Using Unrelated Experiences to Land a Programming Job

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You’ve read the job description over and over again, but you’re still not sure if you should apply. Maybe you don’t check all of the required qualifications, or you’re a few years shy of the preferred years of experience. Either way, your resume makes it hard to explain exactly why you’re perfect for this role.

But consider that experience outside of programming and web development can actually give you a leg up against your competition. Follow these five tips for creative ways to leverage your non-developer skills in the job search.

Are you a problem solver?

Any job will teach you problem solving skills such as calming an anxious client, adjusting a timeline for a project, or taking on tasks that fall outside your responsibility. Figuring out how to fix a problem, regardless of whether it’s in your job description, is one of the most important aspects in any job role and one of the most attractive characteristics in a new employee.

Before interviews, think of ways that you could apply skills from previous jobs to this new role. These can include customer acquisition, social media, blogging, videography, or any area that’s presenting the biggest challenge for your employer.

Are you a natural leader?

Having experience as a manager can help you in an interview, regardless of whether or not the position includes managing a team. Being a great manager requires a long list of important skills that are crucial for successful candidates: having empathy for co-workers, learning to utilize individuals’ strengths, and most importantly, being organized.

Organization can make or break a developer: your team is relying on you to tie moving pieces together in a strict timeline. Management experience gives you the organizational and interpersonal skills to succeed in even the most difficult deadline-driven settings.

Can you take feedback?

Chances are you’ve worked a customer service job at least once in your life—whether it was at a grocery store, a restaurant, or somewhere else. Skills from these client-facing jobs transfer over into every aspect of a developer’s day. Depending on your role or company, you may not be dealing with outside clients directly, but you will always be dealing with some sort of internal customer.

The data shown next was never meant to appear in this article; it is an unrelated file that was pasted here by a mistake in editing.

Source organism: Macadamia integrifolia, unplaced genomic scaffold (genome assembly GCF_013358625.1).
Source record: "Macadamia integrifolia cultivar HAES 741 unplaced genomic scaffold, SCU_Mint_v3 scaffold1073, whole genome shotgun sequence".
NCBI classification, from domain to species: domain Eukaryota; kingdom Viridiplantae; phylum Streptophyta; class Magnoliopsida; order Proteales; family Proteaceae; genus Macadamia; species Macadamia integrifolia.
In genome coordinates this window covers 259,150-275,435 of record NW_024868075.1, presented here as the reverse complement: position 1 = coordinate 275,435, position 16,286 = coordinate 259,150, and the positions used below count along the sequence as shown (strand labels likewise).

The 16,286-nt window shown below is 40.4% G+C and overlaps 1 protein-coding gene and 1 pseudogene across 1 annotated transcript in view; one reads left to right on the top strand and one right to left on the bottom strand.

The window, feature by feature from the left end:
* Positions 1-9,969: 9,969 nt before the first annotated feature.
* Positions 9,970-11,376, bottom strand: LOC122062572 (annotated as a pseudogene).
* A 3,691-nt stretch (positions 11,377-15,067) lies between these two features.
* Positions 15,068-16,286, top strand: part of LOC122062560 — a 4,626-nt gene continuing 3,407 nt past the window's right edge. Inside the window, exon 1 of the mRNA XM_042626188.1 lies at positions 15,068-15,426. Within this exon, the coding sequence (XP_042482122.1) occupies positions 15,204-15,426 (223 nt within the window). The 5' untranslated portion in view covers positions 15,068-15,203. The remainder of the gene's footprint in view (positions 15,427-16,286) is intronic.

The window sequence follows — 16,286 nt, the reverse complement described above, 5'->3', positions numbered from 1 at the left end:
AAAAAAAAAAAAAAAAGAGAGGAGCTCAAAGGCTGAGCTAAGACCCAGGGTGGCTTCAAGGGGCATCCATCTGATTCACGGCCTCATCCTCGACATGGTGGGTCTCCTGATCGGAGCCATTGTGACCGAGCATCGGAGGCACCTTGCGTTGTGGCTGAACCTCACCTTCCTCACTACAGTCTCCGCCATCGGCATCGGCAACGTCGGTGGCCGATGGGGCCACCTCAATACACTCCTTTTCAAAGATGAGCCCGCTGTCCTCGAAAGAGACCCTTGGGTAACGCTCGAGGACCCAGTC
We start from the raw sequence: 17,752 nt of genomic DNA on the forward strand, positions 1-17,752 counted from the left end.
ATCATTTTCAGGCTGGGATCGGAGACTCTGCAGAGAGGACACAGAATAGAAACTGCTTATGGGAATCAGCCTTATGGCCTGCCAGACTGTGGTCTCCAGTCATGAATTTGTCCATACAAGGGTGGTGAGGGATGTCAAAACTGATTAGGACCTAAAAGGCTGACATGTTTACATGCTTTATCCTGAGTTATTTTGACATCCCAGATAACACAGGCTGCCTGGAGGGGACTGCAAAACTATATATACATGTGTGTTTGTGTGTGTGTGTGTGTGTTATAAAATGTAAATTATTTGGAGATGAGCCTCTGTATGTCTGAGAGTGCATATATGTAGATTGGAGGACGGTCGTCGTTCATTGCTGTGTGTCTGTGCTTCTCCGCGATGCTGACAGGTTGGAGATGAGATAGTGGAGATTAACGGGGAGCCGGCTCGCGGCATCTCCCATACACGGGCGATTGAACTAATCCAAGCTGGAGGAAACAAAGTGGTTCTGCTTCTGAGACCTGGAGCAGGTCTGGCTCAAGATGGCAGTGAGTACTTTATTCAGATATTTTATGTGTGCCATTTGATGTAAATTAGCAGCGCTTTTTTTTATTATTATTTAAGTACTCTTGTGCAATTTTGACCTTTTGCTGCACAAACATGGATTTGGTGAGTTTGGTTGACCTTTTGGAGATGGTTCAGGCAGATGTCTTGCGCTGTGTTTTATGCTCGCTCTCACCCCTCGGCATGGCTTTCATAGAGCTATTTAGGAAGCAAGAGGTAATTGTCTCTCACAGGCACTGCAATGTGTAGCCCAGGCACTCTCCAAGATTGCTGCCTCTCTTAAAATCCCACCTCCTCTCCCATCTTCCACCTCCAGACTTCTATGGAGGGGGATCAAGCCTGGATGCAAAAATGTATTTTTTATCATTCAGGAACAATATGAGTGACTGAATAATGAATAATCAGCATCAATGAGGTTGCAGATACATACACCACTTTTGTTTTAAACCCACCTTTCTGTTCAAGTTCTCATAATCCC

Use this as a strength in interviews by thinking of times you went out of your way to please a client (internal or external). Narrow in on their challenge, your process for solving it, and ultimately, the final outcome. Explaining how you got to the solution shows you can connect with your client and find something that works for everyone involved.

Are you a communicator?

If you’ve ever worked in marketing or communications, you know how to work with a strong focus on storytelling. But chances are any past job has required storytelling skills: whether it was selling a product, writing reports, or designing a website.

Use this background to your advantage by framing your approach to development as storytelling without as many words. Take the lessons you’ve learned about tone, delivery, and messaging and apply them to your work. Having a background in a communication position gives you the skills to think of new ways to tell the same story and narrow in on which one will tell it best.

Are you an independent worker?

Have any experience freelancing? Had a job that left you on your own to get the work done? Being able to manage yourself confidently and deliver outstanding work is an underrated skill to pitch in a job interview.

Whether the company wants to give you free reign or have you checking in almost daily, knowing you’re able to accomplish tasks independently is a weight lifted off management’s shoulders. It means you’ll be the first person they call to save the day at the last minute, and you’ll quickly become popular because they know they can trust you to get the job done.

Finding the lesson in anything

Every experience you’ve ever had has a hidden lesson that can be applied to your next job. Running a marathon can demonstrate perseverance or strength, getting your diploma can show dedication and focus, and working a customer service job can show empathy and drive.

Whether your past experience is developer-related or not, find the narrative in each experience you’ve had. Interpersonal skills are how we connect and operate on a daily basis: prove you have what it takes to succeed and your work ethic will do the rest.

Whatever your background, Authentic Jobs has a job for you.

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Published on Sep 27, 2017 Filed under Job Search